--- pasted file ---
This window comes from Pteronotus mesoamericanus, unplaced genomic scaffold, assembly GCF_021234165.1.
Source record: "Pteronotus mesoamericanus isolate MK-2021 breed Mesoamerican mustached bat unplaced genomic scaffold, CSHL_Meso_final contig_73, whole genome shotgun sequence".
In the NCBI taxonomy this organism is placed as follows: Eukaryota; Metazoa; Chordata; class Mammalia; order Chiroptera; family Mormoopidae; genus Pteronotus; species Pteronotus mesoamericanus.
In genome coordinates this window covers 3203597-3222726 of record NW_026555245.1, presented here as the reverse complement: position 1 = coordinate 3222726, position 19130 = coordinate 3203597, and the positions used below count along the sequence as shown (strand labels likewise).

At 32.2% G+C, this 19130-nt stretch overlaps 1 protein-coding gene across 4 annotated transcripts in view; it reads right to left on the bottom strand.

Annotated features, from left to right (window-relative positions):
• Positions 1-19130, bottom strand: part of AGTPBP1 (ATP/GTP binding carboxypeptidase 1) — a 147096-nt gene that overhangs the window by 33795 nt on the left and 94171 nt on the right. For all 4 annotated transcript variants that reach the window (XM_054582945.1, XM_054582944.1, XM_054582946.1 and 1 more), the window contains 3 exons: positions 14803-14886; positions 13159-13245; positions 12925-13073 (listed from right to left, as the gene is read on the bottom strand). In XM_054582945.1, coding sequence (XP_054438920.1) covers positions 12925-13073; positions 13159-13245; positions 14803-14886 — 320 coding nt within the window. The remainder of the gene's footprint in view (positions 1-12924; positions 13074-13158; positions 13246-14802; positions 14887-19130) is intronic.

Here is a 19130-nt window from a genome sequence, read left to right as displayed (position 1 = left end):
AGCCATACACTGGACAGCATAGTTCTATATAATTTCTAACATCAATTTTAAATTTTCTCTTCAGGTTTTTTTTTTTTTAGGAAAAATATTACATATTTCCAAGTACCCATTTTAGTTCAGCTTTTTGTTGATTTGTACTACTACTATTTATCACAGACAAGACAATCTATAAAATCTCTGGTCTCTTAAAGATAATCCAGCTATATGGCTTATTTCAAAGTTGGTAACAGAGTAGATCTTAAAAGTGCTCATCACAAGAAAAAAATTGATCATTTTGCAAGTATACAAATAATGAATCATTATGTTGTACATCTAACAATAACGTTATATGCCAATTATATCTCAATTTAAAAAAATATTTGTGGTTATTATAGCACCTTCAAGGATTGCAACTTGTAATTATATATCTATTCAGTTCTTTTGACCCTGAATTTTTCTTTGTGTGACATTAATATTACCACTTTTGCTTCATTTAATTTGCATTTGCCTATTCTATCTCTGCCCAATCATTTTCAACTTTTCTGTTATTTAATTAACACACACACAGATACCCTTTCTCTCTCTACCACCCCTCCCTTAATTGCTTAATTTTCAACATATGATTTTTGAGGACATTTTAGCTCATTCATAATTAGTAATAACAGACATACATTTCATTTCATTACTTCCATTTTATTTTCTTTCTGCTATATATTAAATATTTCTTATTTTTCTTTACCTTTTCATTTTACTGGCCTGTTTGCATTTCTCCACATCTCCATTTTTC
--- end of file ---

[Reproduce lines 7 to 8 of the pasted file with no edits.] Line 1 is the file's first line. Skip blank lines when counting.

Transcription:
• Positions 1-19130, bottom strand: part of AGTPBP1 (ATP/GTP binding carboxypeptidase 1) — a 147096-nt gene that overhangs the window by 33795 nt on the left and 94171 nt on the right. For all 4 annotated transcript variants that reach the window (XM_054582945.1, XM_054582944.1, XM_054582946.1 and 1 more), the window contains 3 exons: positions 14803-14886; positions 13159-13245; positions 12925-13073 (listed from right to left, as the gene is read on the bottom strand). In XM_054582945.1, coding sequence (XP_054438920.1) covers positions 12925-13073; positions 13159-13245; positions 14803-14886 — 320 coding nt within the window. The remainder of the gene's footprint in view (positions 1-12924; positions 13074-13158; positions 13246-14802; positions 14887-19130) is intronic.

Here is a 19130-nt window from a genome sequence, read left to right as displayed (position 1 = left end):